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Defective Birth Control Leads To 170 Pregnancies In Chile, Called 'Systemic Failure'

At least 170 women have become pregnant while regularly taking a defective oral contraceptive Chile's public health authority had allegedly failed to fully recall.

by Morgan Brinlee

Nearly two hundred women across Chile have said they unexpectedly became pregnant despite regularly taking a prescribed oral contraceptive. Unbeknownst to them, however, that contraceptive had been quietly recalled by Chile’s public health authority due to potential defects. But because the recall wasn’t properly communicated, many users continued to take them assuming it was safe and effective. For some 170 women, it wasn’t.

At least 170 women taking Anulette CD, an oral contraceptive made by the Silesia subsidiary of the German pharmaceutical company Grünenthal, claim to have become unintentionally pregnant despite regularly taking the pill as instructed, CNN has reported. Thanks to Chile’s strict laws on abortion — the Center for Reproductive Rights has noted abortion is only legal in Chile in situations of life-endangerment, rape, and fatal fetal impairments — the women have few options but to carry their unintended pregnancies to term despite the very real impact these pregnancies could have on their lives.

Reproductive rights advocates have described the situation as “a systemic failure” in comments to the New York Times. “We’ve never seen such a systemic failure, that lasted as long as the case in Chile, with such severe consequences,” the paper reported Women’s Equality Center Executive Director Paula Ávila-Guillén said.

Frustrated that neither the government nor the manufacturer behind the birth control pills have taken responsibility for the mistake and offered help, CNN reported the women have joined together to file a class-action lawsuit with the help of Corporación Miles, a sexual and reproductive rights group.

A batch of 139,160 packets of Anulette CD were recalled by the Instituto de Salud Pública de Chile (ISP), Chile's public health authority, on August 24. According to the recall, some packets of the birth control pills had been found to have been packaged wrong. Placebo pills generally taken during menstruation were packaged in slots meant for active pills that contain hormones that safely stop ovulation and vice versa. Within two weeks a second recall was issued, this time for another 137,730 Anulette CD packets reported to have missing or crushed pills.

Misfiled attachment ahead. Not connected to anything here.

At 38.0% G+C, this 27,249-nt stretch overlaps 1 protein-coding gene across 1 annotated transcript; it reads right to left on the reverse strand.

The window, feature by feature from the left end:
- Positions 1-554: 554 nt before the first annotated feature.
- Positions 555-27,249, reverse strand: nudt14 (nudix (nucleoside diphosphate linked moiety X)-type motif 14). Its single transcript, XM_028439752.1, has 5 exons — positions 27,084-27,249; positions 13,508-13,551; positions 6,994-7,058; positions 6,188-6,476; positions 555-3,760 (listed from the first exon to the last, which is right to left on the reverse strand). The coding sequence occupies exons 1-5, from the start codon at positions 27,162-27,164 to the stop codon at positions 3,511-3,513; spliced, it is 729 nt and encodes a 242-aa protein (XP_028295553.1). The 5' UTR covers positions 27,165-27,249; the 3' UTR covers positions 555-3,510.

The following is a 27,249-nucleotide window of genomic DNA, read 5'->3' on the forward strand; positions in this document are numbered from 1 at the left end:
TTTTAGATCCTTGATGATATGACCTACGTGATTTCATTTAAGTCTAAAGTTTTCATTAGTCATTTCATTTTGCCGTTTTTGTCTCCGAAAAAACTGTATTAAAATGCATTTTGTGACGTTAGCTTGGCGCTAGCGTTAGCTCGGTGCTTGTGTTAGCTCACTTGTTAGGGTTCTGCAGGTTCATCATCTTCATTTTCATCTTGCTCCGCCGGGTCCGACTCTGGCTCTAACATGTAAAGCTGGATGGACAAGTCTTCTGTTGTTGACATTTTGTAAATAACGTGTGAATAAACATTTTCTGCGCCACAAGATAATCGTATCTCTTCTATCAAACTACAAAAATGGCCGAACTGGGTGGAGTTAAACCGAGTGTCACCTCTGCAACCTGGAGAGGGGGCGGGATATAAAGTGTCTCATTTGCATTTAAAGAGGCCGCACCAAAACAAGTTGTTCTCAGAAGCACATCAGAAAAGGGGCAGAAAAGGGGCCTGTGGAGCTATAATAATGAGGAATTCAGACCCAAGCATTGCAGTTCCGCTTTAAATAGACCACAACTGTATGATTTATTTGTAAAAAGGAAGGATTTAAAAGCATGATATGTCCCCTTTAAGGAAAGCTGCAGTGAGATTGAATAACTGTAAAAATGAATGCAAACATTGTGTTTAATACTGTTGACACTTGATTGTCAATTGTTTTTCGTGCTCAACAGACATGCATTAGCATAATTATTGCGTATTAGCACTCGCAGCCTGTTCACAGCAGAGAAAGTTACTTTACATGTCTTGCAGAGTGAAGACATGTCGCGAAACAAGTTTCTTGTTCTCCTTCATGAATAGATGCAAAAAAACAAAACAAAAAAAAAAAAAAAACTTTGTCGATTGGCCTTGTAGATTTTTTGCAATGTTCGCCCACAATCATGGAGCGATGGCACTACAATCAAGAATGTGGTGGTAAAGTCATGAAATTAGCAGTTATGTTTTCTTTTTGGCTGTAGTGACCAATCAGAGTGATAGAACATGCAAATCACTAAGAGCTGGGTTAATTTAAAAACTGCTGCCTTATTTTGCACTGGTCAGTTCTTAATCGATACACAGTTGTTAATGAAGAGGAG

But neither recall was well publicized. According to The Rio Times, ISP tweeted an alert about the recall and posted the recall notice on its website. But few citizens actively check the public health agency’s website or Twitter account, making it easy to have missed news of the recall. No press conference or national outreach campaign was organized to connect with the health centers or patients that had been directed to use Anulette CD.

For the women who claim to have become pregnant while taking the contraceptive, however, that lack of communication has resulted in very real consequences. “It was very hard to come to terms with the pregnancy,” 37-year-old Marlisett Guisel Rain Rain, who already had three children and was in the process of attending college and separating from her husband when she learned she was pregnant, told the New York Times. “I don’t think people grasp how hard it is to be a mother for a woman who is not ready. You have to rebuild yourself completely.”

While Silesia, the laboratory that manufactured Anulette CD, and the Chilean government have each shifted blame for the situation to the other, the 170 women slated to be represented by Corporación Miles in a class-action lawsuit feel both parties are to blame.

“Neither the laboratory nor the state has given a sufficient answer,” another one of the women, who asked to be identified only as Yasna, told VICE News. “I don't know if there could be a solution to the pregnancies that are taking place, beyond perhaps some compensation. A son or daughter is there for life.”